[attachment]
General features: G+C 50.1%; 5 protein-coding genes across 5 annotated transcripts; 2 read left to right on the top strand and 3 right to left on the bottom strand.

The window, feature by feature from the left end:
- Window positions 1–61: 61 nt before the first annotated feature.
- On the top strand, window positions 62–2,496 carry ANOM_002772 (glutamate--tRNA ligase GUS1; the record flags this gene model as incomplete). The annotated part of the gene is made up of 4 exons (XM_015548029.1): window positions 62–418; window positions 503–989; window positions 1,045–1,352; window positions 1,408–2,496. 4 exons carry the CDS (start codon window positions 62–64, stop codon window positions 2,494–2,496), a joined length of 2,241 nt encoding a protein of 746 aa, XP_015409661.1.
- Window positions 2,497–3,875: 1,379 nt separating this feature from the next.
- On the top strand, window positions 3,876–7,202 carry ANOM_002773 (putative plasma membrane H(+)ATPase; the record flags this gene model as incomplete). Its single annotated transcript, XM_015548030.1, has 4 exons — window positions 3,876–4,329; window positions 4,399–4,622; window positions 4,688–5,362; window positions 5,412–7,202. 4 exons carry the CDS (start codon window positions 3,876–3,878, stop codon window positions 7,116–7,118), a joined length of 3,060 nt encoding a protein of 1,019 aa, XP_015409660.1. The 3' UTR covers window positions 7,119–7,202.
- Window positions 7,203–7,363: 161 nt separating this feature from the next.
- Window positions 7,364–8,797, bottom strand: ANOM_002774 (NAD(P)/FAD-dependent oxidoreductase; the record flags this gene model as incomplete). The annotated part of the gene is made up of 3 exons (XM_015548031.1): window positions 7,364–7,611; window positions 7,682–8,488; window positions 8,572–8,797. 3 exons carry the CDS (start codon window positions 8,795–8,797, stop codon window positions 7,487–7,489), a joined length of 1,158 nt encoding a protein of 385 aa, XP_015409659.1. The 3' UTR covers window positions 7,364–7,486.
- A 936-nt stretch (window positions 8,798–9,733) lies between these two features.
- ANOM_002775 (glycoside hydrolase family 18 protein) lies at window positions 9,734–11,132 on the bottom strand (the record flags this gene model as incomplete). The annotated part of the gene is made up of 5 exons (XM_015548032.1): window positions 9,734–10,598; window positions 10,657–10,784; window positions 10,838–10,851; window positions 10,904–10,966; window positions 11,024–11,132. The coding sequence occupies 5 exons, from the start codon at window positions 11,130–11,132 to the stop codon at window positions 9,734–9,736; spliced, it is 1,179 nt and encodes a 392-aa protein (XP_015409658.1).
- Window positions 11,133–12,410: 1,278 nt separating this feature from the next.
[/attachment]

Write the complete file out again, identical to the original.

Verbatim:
General features: G+C 50.1%; 5 protein-coding genes across 5 annotated transcripts; 2 read left to right on the top strand and 3 right to left on the bottom strand.

The window, feature by feature from the left end:
- Window positions 1–61: 61 nt before the first annotated feature.
- On the top strand, window positions 62–2,496 carry ANOM_002772 (glutamate--tRNA ligase GUS1; the record flags this gene model as incomplete). The annotated part of the gene is made up of 4 exons (XM_015548029.1): window positions 62–418; window positions 503–989; window positions 1,045–1,352; window positions 1,408–2,496. 4 exons carry the CDS (start codon window positions 62–64, stop codon window positions 2,494–2,496), a joined length of 2,241 nt encoding a protein of 746 aa, XP_015409661.1.
- Window positions 2,497–3,875: 1,379 nt separating this feature from the next.
- On the top strand, window positions 3,876–7,202 carry ANOM_002773 (putative plasma membrane H(+)ATPase; the record flags this gene model as incomplete). Its single annotated transcript, XM_015548030.1, has 4 exons — window positions 3,876–4,329; window positions 4,399–4,622; window positions 4,688–5,362; window positions 5,412–7,202. 4 exons carry the CDS (start codon window positions 3,876–3,878, stop codon window positions 7,116–7,118), a joined length of 3,060 nt encoding a protein of 1,019 aa, XP_015409660.1. The 3' UTR covers window positions 7,119–7,202.
- Window positions 7,203–7,363: 161 nt separating this feature from the next.
- Window positions 7,364–8,797, bottom strand: ANOM_002774 (NAD(P)/FAD-dependent oxidoreductase; the record flags this gene model as incomplete). The annotated part of the gene is made up of 3 exons (XM_015548031.1): window positions 7,364–7,611; window positions 7,682–8,488; window positions 8,572–8,797. 3 exons carry the CDS (start codon window positions 8,795–8,797, stop codon window positions 7,487–7,489), a joined length of 1,158 nt encoding a protein of 385 aa, XP_015409659.1. The 3' UTR covers window positions 7,364–7,486.
- A 936-nt stretch (window positions 8,798–9,733) lies between these two features.
- ANOM_002775 (glycoside hydrolase family 18 protein) lies at window positions 9,734–11,132 on the bottom strand (the record flags this gene model as incomplete). The annotated part of the gene is made up of 5 exons (XM_015548032.1): window positions 9,734–10,598; window positions 10,657–10,784; window positions 10,838–10,851; window positions 10,904–10,966; window positions 11,024–11,132. The coding sequence occupies 5 exons, from the start codon at window positions 11,130–11,132 to the stop codon at window positions 9,734–9,736; spliced, it is 1,179 nt and encodes a 392-aa protein (XP_015409658.1).
- Window positions 11,133–12,410: 1,278 nt separating this feature from the next.